No trillion-dollar platinum coin. No 14th amendment. Time to get down to serious business. If Politico’s reporting from this morning is accurate, then “90%” of House GOP members are ready to allow across-the-board sequestration budget cuts to take effect rather than compromise with President Obama. And “more than half of their members are prepared to allow default unless Obama agrees to dramatic cuts he has repeatedly said he opposes.”
1. I don’t think more than half of House GOPers are willing to accept an actual debt default where Treasury bondholders don’t get paid. More likely what this means is that GOPers are willing to accept a situation where the government can’t pay everyone and is forced to prioritize debt payments. The WSJ today says this is “technically possible.”
2. So now we are talking about what Wall Street terms a “technical default,” where obligations outside of interest payments are delayed. Chris Krueger of Washington Research Group says there is a 20% chance the Congress fails to raise the debt ceiling before the “extraordinary measures” expire, which would result in a technical default on the U.S. debt … 20% may not sound high, but it is high when the odds are supposed to be zero. The 80% is based off of nothing more than blind faith.” And here is Citigroup: “So it is possible that we will get a technical default for a few days, but more likely that Congress will give in, vote the debt ceiling up temporarily, and let the automatic sequesters kick in.”
3. Is a technical default a bad thing? Treasury Secretary Timothy Geithner suggests it is. As he said back in 2011:
‘Prioritization’ also fails to account for how payments on principal would be made if investors were to lose confidence in U.S. creditworthines. … Under normal circumstances, investors who hold Treasuries purchase new Treasury securities when the debt matures, permitting the United States to pay the principal on this maturing debt. Yet in the scenario you advocate, in which the United State would be defaulting on a broad range of its other obligations, there is no guarantee that investors would continue to re-invest in new Treasury securities.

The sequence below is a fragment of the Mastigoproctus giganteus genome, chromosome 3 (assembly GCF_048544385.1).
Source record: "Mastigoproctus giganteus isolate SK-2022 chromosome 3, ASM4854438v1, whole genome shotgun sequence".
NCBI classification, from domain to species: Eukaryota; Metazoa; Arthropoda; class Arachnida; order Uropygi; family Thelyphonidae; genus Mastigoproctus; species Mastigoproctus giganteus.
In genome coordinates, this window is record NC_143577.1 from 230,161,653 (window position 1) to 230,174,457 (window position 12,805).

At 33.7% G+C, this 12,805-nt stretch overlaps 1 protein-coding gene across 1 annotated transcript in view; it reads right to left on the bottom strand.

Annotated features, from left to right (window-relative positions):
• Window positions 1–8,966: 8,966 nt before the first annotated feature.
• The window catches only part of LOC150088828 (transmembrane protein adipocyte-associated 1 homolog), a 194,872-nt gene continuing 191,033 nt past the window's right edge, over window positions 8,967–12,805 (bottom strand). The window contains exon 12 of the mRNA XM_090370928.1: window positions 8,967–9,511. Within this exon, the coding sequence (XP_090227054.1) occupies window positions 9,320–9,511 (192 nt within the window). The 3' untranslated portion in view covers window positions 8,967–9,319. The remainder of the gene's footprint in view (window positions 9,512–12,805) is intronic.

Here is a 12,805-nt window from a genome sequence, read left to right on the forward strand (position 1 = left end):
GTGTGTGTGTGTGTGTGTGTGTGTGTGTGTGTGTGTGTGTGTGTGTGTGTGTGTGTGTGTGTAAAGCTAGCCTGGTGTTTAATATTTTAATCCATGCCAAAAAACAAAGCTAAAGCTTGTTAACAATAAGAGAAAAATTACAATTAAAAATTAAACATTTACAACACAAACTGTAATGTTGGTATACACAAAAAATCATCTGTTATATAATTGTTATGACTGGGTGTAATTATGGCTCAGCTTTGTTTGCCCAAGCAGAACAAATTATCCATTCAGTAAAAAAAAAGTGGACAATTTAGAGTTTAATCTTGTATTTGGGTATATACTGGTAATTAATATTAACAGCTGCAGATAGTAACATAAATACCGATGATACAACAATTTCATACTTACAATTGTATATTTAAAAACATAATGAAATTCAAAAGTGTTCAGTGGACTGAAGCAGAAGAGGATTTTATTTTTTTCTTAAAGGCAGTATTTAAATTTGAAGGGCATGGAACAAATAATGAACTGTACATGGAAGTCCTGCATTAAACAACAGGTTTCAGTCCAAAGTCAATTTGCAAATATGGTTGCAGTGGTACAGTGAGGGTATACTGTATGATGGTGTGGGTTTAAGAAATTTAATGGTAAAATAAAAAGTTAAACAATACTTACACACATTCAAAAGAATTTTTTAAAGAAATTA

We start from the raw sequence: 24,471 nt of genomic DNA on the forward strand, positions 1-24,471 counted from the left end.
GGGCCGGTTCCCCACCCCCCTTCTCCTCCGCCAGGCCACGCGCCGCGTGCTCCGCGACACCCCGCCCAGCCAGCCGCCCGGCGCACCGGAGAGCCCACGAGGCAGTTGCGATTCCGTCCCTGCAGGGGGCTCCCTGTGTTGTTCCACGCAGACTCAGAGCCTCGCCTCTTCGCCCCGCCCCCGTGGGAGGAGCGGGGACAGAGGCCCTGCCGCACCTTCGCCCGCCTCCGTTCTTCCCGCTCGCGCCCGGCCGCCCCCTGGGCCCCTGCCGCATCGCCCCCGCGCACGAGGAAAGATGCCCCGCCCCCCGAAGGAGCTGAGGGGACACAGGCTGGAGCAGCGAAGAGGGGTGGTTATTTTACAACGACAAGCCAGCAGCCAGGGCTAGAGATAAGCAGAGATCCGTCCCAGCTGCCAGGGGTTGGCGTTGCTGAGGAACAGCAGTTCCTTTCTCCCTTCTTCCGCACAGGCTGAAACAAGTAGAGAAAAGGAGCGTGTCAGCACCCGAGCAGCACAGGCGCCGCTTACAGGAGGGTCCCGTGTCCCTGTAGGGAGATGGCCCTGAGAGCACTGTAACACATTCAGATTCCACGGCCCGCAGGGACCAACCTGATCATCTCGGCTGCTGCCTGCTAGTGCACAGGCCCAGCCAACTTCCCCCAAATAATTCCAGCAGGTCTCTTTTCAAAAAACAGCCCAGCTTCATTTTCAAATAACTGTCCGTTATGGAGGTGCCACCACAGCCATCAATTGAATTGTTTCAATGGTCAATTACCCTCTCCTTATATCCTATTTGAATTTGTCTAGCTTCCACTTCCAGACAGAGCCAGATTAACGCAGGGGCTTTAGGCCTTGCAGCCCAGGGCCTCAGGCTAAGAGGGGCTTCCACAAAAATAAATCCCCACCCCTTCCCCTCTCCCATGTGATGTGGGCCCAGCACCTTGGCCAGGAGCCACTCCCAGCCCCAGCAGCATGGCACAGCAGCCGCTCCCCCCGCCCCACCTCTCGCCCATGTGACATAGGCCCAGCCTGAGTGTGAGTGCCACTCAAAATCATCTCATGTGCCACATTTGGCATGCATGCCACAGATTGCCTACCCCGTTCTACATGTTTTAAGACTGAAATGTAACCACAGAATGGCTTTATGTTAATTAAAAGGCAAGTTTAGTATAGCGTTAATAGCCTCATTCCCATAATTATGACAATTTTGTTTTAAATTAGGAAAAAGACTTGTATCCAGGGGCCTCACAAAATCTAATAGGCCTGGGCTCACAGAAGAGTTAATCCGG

4. Team Boehner is clearly trying to avoid any sort of default, technical or otherwise. Indeed, the GOP background quotes in the Politico story seems part of that effort: “Boehner assumes he can ultimately talk members out of default, [and] Republicans who know him well believe he will never allow default, even if it puts his leadership position at risk.”
5. GOP leaders will try and convince their rank-and-file that the debt ceiling is the wrong fight to pick. Better this one:
[House GOP leaders] are searching for ways to delay that life-or-death choice or convince members that a government shutdown is sufficiently dramatic to make their stand. …The 2013 continuing appropriations resolution expires on March 27, cutting off funding for most federal agencies. It needs to be extended, and Republicans don’t want to do so unless a new continuing resolution reduces spending, too. This is where they could choose to shut down the government to dramatize their contention that for four years Obama has promised in words to cut spending but in action only piled up debt. Many Republicans believe this is precisely what they will do.
6. Politico calls the sequester, “The most likely outcome right now.” A compromise with the president would likely mean replacing half the spending cuts with tax hikes of some sort. Recall that the White House has already released a memo showing how capping upper-income deductions could realistically raise $450 billion to $650 billion over a decade. Doubt GOP goes for this.
7. And what if the sequester should happen? Well, spending would get cut. If the sequester happens and the previous Budget Control Act spending caps hold, spending as a share of GDP would drop to 21.2% by 2018 vs. 22.9% last year.
Let’s look at defense spending for a moment. It would get cut to historic lows, around 2.5% of GDP. Some context: Right before 9-11, the “peace divided” brought defense spending down to 3%. Moreover, defense spending accounted for, on average, a 7% share of GDP from 1948 to 2000.
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